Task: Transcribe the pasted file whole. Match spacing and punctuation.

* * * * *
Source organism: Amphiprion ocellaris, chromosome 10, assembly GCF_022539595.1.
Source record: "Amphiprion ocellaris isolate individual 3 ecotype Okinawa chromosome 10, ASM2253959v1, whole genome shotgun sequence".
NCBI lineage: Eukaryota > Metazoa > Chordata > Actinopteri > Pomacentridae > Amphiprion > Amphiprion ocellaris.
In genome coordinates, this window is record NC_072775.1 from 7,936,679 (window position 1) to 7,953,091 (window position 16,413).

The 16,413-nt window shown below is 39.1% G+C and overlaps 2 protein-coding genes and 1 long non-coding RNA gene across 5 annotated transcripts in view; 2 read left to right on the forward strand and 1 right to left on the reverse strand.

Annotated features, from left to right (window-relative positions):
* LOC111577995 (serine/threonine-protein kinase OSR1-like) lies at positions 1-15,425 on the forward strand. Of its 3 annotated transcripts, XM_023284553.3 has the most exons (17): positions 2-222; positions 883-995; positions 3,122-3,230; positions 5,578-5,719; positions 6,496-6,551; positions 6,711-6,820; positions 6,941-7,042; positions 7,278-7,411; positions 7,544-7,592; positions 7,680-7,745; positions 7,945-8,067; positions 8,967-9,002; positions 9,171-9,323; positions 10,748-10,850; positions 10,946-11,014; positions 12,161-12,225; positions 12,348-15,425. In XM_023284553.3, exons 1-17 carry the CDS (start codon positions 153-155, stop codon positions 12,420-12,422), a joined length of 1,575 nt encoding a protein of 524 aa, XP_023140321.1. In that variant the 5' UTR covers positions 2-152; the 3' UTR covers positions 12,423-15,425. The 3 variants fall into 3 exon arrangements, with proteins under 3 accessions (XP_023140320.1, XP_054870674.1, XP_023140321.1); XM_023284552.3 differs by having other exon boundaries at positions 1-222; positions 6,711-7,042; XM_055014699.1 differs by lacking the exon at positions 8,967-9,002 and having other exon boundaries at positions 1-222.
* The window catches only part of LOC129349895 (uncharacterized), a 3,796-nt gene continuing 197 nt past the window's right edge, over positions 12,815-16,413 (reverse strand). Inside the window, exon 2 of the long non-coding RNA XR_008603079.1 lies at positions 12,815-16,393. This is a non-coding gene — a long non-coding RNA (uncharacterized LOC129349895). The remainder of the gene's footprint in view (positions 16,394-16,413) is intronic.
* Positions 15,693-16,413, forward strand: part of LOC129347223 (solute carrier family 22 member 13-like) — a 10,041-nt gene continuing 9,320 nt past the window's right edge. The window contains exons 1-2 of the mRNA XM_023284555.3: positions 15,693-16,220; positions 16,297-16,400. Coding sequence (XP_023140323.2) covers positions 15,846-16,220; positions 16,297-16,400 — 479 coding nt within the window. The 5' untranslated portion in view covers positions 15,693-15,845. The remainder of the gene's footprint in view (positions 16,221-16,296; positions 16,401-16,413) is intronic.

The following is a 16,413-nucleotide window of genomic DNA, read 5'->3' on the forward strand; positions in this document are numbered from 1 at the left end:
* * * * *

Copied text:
Source organism: Amphiprion ocellaris, chromosome 10, assembly GCF_022539595.1.
Source record: "Amphiprion ocellaris isolate individual 3 ecotype Okinawa chromosome 10, ASM2253959v1, whole genome shotgun sequence".
NCBI lineage: Eukaryota > Metazoa > Chordata > Actinopteri > Pomacentridae > Amphiprion > Amphiprion ocellaris.
In genome coordinates, this window is record NC_072775.1 from 7,936,679 (window position 1) to 7,953,091 (window position 16,413).

The 16,413-nt window shown below is 39.1% G+C and overlaps 2 protein-coding genes and 1 long non-coding RNA gene across 5 annotated transcripts in view; 2 read left to right on the forward strand and 1 right to left on the reverse strand.

Annotated features, from left to right (window-relative positions):
* LOC111577995 (serine/threonine-protein kinase OSR1-like) lies at positions 1-15,425 on the forward strand. Of its 3 annotated transcripts, XM_023284553.3 has the most exons (17): positions 2-222; positions 883-995; positions 3,122-3,230; positions 5,578-5,719; positions 6,496-6,551; positions 6,711-6,820; positions 6,941-7,042; positions 7,278-7,411; positions 7,544-7,592; positions 7,680-7,745; positions 7,945-8,067; positions 8,967-9,002; positions 9,171-9,323; positions 10,748-10,850; positions 10,946-11,014; positions 12,161-12,225; positions 12,348-15,425. In XM_023284553.3, exons 1-17 carry the CDS (start codon positions 153-155, stop codon positions 12,420-12,422), a joined length of 1,575 nt encoding a protein of 524 aa, XP_023140321.1. In that variant the 5' UTR covers positions 2-152; the 3' UTR covers positions 12,423-15,425. The 3 variants fall into 3 exon arrangements, with proteins under 3 accessions (XP_023140320.1, XP_054870674.1, XP_023140321.1); XM_023284552.3 differs by having other exon boundaries at positions 1-222; positions 6,711-7,042; XM_055014699.1 differs by lacking the exon at positions 8,967-9,002 and having other exon boundaries at positions 1-222.
* The window catches only part of LOC129349895 (uncharacterized), a 3,796-nt gene continuing 197 nt past the window's right edge, over positions 12,815-16,413 (reverse strand). Inside the window, exon 2 of the long non-coding RNA XR_008603079.1 lies at positions 12,815-16,393. This is a non-coding gene — a long non-coding RNA (uncharacterized LOC129349895). The remainder of the gene's footprint in view (positions 16,394-16,413) is intronic.
* Positions 15,693-16,413, forward strand: part of LOC129347223 (solute carrier family 22 member 13-like) — a 10,041-nt gene continuing 9,320 nt past the window's right edge. The window contains exons 1-2 of the mRNA XM_023284555.3: positions 15,693-16,220; positions 16,297-16,400. Coding sequence (XP_023140323.2) covers positions 15,846-16,220; positions 16,297-16,400 — 479 coding nt within the window. The 5' untranslated portion in view covers positions 15,693-15,845. The remainder of the gene's footprint in view (positions 16,221-16,296; positions 16,401-16,413) is intronic.

The following is a 16,413-nucleotide window of genomic DNA, read 5'->3' on the forward strand; positions in this document are numbered from 1 at the left end: